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Dodson v. Saul

United States District Court, E.D. Missouri, Eastern Division

September 17, 2019

KEVIN M. DODSON, Plaintiff,
v.
ANDREW M. SAUL, Commissioner of Social Security, [1] Defendant.

          MEMORANDUM AND ORDER

          CATHERINE D. PERRY, UNITED STATES DISTRICT JUDGE.

         Plaintiff Kevin Dodson brings this action under 42 U.S.C. §1383 seeking judicial review of the Commissioner's final decision denying his claims for supplemental security income (SSI) under Title XVI of the Act, 42 U.S.C. §§ 1381, et seq. Because the Commissioner's final decision is supported by substantial evidence on the record as a whole, I will affirm the decision.

         Procedural History

         On September 3, 2015, the Social Security Administration denied Dodson's June 2015 application for SSI, in which he claimed he became disabled on January 1, 2012, because of his lower lumbar pain with radiation to the right lower extremity, a bulging disc, and difficulty sleeping due to pain. Dodson requested a hearing and the hearing was held before an administrative law judge (ALJ) on April 18, 2017, at which Dodson and a vocational expert testified. On May 22, 2017, the ALJ denied Dodson's claims for benefits, finding the vocational expert's testimony to support a finding that Dodson could perform work as it exists in significant numbers in the national economy. On February 15, 2018, the Appeals Council denied Dodson's request for review of the ALJ's decision. The ALJ's decision is thus the final decision of the Commissioner. 42 U.S.C. § 405(g).

         Dodson contends that the ALJ erred in his consideration of Dodson's impairments because the ALJ failed to obtain a consultative medical examination and fully develop the record. Dodson also claims that the ALJ's finding that he can perform the light exertional job of assembler is erroneous because this job exceeds the maximum residual functional capacity (RFC) of a sedentary capacity. For the reasons that follow, I will affirm the Commissioner's decision.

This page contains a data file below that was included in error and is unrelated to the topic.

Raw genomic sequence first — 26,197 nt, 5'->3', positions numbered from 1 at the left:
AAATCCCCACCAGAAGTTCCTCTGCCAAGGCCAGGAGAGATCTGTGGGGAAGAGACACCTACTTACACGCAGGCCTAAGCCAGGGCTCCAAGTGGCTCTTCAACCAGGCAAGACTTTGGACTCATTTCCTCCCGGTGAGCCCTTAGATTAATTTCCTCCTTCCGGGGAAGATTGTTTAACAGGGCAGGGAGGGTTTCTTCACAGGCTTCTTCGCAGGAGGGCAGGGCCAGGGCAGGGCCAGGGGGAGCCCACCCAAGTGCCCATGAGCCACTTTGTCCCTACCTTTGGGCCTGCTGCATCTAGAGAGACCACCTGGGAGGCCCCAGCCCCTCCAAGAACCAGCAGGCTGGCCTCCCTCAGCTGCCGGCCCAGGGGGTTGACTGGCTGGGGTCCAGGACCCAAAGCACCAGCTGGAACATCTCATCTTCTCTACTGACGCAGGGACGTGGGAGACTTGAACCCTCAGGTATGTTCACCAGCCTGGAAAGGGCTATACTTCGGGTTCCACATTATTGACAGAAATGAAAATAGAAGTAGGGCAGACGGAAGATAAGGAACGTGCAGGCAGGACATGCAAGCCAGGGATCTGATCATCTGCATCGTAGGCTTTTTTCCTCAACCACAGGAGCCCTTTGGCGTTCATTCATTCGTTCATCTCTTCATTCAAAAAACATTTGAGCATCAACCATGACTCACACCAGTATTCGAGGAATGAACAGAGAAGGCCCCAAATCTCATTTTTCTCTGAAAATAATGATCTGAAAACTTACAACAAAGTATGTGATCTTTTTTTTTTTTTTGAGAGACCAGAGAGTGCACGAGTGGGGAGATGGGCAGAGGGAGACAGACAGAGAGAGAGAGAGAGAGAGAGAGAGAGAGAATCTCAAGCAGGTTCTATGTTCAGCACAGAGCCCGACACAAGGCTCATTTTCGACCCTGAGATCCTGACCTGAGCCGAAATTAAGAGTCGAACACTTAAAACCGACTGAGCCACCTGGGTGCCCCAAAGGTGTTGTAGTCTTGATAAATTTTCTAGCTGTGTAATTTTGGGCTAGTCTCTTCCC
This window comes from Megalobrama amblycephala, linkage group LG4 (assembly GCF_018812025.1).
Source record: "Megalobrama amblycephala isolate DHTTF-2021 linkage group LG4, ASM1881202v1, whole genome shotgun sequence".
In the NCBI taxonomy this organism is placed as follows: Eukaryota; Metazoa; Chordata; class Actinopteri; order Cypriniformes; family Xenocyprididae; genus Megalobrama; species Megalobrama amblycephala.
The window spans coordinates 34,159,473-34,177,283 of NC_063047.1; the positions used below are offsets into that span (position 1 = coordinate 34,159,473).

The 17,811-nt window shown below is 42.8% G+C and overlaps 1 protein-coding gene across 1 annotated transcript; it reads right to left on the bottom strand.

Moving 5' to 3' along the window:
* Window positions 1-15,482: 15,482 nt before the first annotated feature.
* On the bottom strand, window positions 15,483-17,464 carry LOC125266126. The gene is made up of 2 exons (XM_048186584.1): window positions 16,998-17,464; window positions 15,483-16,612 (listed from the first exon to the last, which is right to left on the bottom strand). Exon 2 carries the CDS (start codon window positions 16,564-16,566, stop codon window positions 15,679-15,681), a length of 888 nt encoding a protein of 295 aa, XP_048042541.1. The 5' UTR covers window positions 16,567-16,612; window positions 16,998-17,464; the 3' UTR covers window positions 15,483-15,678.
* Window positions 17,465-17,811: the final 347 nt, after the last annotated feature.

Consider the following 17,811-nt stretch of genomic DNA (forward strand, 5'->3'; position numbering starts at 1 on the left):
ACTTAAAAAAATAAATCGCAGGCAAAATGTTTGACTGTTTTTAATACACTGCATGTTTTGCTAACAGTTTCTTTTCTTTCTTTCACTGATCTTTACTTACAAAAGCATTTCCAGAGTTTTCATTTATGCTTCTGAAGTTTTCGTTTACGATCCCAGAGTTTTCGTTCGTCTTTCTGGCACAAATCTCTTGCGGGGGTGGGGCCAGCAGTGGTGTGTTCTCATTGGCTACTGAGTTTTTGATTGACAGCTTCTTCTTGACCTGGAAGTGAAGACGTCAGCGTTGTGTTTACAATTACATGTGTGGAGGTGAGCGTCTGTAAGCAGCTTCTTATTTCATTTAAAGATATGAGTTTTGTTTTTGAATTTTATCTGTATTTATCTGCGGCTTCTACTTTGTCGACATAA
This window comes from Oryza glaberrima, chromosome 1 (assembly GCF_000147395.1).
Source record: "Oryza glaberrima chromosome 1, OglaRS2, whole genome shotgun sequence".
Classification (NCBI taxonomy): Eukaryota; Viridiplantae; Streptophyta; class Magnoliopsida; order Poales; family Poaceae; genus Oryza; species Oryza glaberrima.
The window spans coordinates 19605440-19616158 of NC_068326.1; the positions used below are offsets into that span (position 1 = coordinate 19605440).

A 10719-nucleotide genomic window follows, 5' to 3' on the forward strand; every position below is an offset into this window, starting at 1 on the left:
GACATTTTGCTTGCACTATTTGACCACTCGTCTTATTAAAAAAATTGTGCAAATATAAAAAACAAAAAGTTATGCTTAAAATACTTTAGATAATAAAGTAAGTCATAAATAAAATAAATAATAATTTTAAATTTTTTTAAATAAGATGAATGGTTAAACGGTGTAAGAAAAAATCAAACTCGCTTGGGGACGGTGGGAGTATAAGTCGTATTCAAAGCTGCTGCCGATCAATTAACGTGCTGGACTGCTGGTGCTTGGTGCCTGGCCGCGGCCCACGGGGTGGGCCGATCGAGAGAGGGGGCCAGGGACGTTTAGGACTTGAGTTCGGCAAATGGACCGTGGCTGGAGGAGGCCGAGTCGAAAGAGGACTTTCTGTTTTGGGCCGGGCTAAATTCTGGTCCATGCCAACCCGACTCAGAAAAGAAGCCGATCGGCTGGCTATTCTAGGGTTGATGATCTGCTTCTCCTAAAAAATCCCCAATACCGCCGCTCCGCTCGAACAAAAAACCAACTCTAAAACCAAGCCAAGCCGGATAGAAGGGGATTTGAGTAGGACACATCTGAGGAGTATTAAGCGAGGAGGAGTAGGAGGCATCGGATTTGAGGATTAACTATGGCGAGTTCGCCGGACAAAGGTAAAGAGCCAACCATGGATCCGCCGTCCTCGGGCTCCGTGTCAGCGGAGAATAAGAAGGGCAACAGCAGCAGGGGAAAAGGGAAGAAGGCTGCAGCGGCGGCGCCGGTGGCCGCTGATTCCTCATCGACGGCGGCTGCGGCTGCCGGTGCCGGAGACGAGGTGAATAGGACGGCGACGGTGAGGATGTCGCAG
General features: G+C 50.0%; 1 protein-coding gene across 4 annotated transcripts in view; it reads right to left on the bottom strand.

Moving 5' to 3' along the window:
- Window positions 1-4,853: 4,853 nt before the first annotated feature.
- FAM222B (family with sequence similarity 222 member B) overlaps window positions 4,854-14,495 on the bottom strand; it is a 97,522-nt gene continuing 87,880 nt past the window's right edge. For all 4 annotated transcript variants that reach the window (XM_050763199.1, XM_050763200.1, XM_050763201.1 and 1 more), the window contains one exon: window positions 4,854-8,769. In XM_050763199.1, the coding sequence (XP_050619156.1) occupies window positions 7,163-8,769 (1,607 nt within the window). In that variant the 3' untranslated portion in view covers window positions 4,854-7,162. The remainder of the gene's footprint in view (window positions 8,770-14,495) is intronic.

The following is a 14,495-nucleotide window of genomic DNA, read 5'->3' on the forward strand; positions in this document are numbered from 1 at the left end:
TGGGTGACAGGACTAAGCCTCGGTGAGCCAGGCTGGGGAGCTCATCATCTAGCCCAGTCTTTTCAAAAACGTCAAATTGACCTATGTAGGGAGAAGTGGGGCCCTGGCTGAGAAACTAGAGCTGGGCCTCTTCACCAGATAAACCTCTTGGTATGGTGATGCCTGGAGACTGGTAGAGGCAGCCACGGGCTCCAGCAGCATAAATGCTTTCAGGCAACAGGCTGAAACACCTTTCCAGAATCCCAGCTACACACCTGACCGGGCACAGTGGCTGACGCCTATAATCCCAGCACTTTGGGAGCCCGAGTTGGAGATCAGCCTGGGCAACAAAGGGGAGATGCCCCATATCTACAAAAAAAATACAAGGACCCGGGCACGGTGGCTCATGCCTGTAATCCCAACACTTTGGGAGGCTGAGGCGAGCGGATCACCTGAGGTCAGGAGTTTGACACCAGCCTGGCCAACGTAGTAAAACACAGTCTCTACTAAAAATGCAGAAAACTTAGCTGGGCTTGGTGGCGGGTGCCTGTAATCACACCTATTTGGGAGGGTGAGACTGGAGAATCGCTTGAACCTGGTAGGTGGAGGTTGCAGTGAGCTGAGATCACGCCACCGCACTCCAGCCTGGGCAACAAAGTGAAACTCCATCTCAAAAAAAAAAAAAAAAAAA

Medical Records and Other Evidence Before the ALJ

         With respect to the medical records and other evidence of record, I adopt Dodson's recitation of facts set forth in his Statement of Uncontroverted Facts and note that they are admitted by the Commissioner. (ECF 12-1; ECF 17). I also adopt the additional facts set forth in the Commissioner's Statement of Additional Facts and note they are admitted by Dodson. (ECF 17-2; ECF 19). Together, these statements provide a fair and accurate description of the relevant record before the Court. Additional specific facts will be discussed as needed to address the parties' arguments.

         Discussion

         A. Legal Standard

         To be eligible for SSI under the Social Security Act, Dodson must prove that he is disabled. Pearsall v. Massanari, 274 F.3d 1211, 1217 (8th Cir. 2001); Baker v. Secretary of Health & Human Servs., 955 F.2d 552, 555 (8th Cir. 1992). The Social Security Act defines disability as the inability “to engage in any substantial gainful activity by reason of any medically determinable physical or mental impairment which can be expected to result in death or which has lasted or can be expected to last for a continuous period of not less than twelve months.” 42 U.S.C. §§ 423(d)(1)(A), 1382c(a)(3)(A). An individual will be declared disabled “only if [his] physical or mental impairment or impairments are of such severity that [he] is not only unable to do [his] previous work but cannot, considering [his] age, education, and work experience, engage in any other kind of substantial gainful work which exists in the national economy.” 42 U.S.C. §§ 423(d)(2)(A), 1382c(a)(3)(B).